THE FRESHMAN, 1925
Cast: Harold Lloyd, Jobyna Ralston, Brooks Benedict, James Anderson, Hazel Keener, Joseph Harrington, Pat Harmon
Harold Lamb is so excited about going to college that he has been working to earn spending money, practicing college yells, and learning a special way of introducing himself that he saw in a movie. When he arrives at Tate University, he soon becomes the target of practical jokes and ridicule. With the help of his one real friend Peggy, he resolves to make every possible effort to become popular.
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Come fall, itís time for college freshmen to pack their bags and head to the new exciting place that is college. Theyíre finally breaking free of the parental grasp and venturing into brand new territory. Itís a fun and scary experience all at the same time, for both student and parent. If youíre a parent, Iím sure watching Animal House doesn't calm your nerves and if you are a student, perhaps Van Wilder has you psyched.
Either way, college movies have been around since the silent era and in one way or another have inspired or struck fear in the audiences that have watched them. But, thereís one movie that has influenced all the others after it. Itís the silent classic The Freshman (1925). Since its release, the brilliant comedian Harold Lloyd has been the model for the newcomer underdog in the later college comedies. Lloyd delivers a memorable performance and, in turn, a hilarious film that is just as relevant today as ever.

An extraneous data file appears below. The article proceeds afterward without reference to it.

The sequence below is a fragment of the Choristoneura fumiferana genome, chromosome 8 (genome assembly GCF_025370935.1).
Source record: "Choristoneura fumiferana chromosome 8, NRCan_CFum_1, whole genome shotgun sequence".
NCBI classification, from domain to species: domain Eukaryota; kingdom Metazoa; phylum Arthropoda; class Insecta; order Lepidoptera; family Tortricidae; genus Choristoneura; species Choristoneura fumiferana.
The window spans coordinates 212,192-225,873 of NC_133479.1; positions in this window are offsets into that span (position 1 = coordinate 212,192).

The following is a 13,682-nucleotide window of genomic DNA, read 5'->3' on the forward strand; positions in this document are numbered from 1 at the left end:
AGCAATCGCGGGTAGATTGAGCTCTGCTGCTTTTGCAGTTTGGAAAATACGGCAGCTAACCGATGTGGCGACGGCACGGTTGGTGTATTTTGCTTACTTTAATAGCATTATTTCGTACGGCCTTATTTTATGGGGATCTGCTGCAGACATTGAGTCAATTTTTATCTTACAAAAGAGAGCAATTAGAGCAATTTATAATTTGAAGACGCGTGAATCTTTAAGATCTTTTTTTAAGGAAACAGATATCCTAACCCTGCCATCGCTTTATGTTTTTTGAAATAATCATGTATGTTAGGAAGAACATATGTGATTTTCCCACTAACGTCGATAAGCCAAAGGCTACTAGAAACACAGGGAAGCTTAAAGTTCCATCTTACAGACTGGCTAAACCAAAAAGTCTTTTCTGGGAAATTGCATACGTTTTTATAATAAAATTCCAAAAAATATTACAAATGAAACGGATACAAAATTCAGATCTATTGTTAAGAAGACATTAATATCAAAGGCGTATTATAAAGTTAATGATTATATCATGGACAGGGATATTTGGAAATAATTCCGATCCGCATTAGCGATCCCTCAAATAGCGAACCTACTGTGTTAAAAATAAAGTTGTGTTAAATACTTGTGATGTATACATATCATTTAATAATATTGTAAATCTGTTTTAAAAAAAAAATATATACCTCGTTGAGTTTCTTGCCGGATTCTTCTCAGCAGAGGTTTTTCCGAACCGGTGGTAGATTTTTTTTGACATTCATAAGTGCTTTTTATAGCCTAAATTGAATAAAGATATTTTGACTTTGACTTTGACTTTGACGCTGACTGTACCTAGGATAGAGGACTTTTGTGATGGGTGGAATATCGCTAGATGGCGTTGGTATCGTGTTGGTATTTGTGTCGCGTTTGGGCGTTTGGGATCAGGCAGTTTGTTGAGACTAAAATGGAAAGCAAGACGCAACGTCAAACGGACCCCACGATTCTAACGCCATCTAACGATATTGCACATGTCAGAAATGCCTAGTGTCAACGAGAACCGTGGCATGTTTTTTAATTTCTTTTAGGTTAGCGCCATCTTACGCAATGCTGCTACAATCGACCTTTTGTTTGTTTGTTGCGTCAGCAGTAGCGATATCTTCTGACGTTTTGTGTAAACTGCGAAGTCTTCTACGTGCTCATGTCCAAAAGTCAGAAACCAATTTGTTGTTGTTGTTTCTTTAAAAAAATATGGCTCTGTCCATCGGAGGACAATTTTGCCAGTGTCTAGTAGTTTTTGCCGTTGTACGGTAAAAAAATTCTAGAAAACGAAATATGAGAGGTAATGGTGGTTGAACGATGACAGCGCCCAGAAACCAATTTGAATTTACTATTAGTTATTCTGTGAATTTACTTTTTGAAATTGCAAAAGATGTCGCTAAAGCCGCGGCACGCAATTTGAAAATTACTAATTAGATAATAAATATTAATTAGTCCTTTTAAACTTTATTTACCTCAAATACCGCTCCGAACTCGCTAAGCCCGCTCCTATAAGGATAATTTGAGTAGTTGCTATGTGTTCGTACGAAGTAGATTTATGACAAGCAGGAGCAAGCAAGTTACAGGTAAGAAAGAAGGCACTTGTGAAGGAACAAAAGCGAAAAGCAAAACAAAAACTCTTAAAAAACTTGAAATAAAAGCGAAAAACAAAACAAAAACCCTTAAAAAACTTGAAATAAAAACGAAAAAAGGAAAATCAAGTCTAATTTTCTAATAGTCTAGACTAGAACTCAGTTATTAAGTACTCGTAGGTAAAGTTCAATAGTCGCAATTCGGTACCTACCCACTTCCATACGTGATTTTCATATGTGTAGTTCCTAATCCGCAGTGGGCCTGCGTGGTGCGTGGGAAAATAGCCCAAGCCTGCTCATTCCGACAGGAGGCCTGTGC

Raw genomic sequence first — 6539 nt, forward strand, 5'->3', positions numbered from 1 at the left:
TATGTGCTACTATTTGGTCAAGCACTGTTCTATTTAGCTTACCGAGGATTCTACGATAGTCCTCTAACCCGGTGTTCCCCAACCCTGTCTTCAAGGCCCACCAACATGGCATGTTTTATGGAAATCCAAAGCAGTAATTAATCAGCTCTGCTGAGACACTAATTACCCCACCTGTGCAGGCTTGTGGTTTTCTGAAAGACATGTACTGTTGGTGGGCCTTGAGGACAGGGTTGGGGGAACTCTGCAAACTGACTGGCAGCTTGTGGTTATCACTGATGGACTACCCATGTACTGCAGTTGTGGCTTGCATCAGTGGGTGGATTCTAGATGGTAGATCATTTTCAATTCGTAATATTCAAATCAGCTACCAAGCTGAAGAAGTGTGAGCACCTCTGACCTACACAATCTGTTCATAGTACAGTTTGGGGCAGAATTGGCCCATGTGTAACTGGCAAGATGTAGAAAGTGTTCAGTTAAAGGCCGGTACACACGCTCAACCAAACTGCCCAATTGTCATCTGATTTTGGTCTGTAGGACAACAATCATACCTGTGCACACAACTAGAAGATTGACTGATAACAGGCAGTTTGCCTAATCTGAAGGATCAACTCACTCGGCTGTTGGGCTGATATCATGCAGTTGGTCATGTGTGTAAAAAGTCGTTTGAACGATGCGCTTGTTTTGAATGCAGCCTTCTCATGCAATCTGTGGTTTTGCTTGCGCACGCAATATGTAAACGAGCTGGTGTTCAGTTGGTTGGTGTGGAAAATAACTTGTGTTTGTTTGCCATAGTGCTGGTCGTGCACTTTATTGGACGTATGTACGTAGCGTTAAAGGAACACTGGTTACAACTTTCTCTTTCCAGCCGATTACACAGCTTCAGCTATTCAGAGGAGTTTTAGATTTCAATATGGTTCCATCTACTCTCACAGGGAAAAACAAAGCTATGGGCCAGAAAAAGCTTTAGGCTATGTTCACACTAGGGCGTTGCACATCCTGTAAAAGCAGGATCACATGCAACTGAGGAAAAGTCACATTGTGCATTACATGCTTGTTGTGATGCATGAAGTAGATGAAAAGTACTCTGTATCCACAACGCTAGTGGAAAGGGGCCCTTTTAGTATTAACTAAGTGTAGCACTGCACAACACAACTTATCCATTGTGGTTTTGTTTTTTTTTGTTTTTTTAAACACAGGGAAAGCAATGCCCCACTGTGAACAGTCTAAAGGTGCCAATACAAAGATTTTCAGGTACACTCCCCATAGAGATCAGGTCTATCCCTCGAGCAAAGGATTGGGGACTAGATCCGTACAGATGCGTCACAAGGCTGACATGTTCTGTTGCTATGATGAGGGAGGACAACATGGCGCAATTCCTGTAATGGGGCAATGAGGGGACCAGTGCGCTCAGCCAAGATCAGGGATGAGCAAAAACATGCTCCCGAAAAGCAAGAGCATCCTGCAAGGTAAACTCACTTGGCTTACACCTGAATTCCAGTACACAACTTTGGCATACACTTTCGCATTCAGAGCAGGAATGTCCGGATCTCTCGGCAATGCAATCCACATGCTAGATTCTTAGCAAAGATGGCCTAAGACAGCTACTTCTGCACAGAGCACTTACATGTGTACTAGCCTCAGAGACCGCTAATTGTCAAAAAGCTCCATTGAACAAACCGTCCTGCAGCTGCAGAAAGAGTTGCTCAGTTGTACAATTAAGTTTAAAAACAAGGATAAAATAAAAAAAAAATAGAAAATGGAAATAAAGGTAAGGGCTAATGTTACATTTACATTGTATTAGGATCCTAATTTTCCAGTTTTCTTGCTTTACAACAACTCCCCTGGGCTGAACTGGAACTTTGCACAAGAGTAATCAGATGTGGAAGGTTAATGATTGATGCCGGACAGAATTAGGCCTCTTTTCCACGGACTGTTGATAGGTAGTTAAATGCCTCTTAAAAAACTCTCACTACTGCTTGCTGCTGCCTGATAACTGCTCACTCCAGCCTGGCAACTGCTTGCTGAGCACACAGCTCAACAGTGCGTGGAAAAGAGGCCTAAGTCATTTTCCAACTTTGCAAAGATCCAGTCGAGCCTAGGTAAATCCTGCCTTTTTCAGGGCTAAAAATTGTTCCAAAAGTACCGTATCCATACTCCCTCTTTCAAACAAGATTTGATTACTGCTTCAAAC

Lloyd stars as Harold ďSpeedyĒ Lamb, a naÔve young man just about to set off for college. Inspired by his idol The College Hero from his favorite film, Lamb imitates him the best he can. He dresses like him, has memorized his mannerisms, and is as excited as a kid on Christmas to finally arrive at the university. However, his excitement is his alone and his parents watch in agony as they know their son will be made a fool of. They canít break his spirits though and send him on his way. On the train, he meets a pretty girl, Peggy, whom he is immediately attracted to. Heís too shy though to do anything about it and the two go on their way.
When he arrives on campus, the other older, more experienced boys make fun of Lambís outfit and youthful behavior behind his back. Lamb, still in his haze of joy, doesnít give their rude behavior a second thought. Instead, he believes heís the most popular kid at the place, a joke the upperclassmen have administered. He even goes so far as to try out for the football team.